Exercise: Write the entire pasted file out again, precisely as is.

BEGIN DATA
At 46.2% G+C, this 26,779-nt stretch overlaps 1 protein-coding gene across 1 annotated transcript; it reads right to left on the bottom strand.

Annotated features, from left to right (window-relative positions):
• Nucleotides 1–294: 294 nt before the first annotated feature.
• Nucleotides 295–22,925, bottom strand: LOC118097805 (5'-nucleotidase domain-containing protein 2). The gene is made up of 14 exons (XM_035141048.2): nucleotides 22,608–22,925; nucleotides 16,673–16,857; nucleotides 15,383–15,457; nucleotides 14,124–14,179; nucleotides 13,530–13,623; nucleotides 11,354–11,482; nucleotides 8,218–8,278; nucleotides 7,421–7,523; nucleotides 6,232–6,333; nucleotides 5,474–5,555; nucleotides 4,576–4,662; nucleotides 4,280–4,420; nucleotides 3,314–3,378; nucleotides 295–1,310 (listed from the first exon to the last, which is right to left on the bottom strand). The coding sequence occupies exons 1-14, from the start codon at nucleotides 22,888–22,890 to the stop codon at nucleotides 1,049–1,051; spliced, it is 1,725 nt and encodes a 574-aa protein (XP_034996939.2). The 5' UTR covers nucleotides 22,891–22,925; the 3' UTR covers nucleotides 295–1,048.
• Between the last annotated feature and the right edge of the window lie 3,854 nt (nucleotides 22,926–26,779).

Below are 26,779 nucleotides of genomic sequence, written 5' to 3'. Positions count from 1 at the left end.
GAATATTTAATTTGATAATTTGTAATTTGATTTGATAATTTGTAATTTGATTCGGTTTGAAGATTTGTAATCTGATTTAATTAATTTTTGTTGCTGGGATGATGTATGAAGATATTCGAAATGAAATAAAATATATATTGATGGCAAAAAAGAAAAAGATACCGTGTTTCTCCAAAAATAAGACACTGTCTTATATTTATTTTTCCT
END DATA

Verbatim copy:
At 46.2% G+C, this 26,779-nt stretch overlaps 1 protein-coding gene across 1 annotated transcript; it reads right to left on the bottom strand.

Annotated features, from left to right (window-relative positions):
• Nucleotides 1–294: 294 nt before the first annotated feature.
• Nucleotides 295–22,925, bottom strand: LOC118097805 (5'-nucleotidase domain-containing protein 2). The gene is made up of 14 exons (XM_035141048.2): nucleotides 22,608–22,925; nucleotides 16,673–16,857; nucleotides 15,383–15,457; nucleotides 14,124–14,179; nucleotides 13,530–13,623; nucleotides 11,354–11,482; nucleotides 8,218–8,278; nucleotides 7,421–7,523; nucleotides 6,232–6,333; nucleotides 5,474–5,555; nucleotides 4,576–4,662; nucleotides 4,280–4,420; nucleotides 3,314–3,378; nucleotides 295–1,310 (listed from the first exon to the last, which is right to left on the bottom strand). The coding sequence occupies exons 1-14, from the start codon at nucleotides 22,888–22,890 to the stop codon at nucleotides 1,049–1,051; spliced, it is 1,725 nt and encodes a 574-aa protein (XP_034996939.2). The 5' UTR covers nucleotides 22,891–22,925; the 3' UTR covers nucleotides 295–1,048.
• Between the last annotated feature and the right edge of the window lie 3,854 nt (nucleotides 22,926–26,779).

Below are 26,779 nucleotides of genomic sequence, written 5' to 3'. Positions count from 1 at the left end.
GAATATTTAATTTGATAATTTGTAATTTGATTTGATAATTTGTAATTTGATTCGGTTTGAAGATTTGTAATCTGATTTAATTAATTTTTGTTGCTGGGATGATGTATGAAGATATTCGAAATGAAATAAAATATATATTGATGGCAAAAAAGAAAAAGATACCGTGTTTCTCCAAAAATAAGACACTGTCTTATATTTATTTTTCCT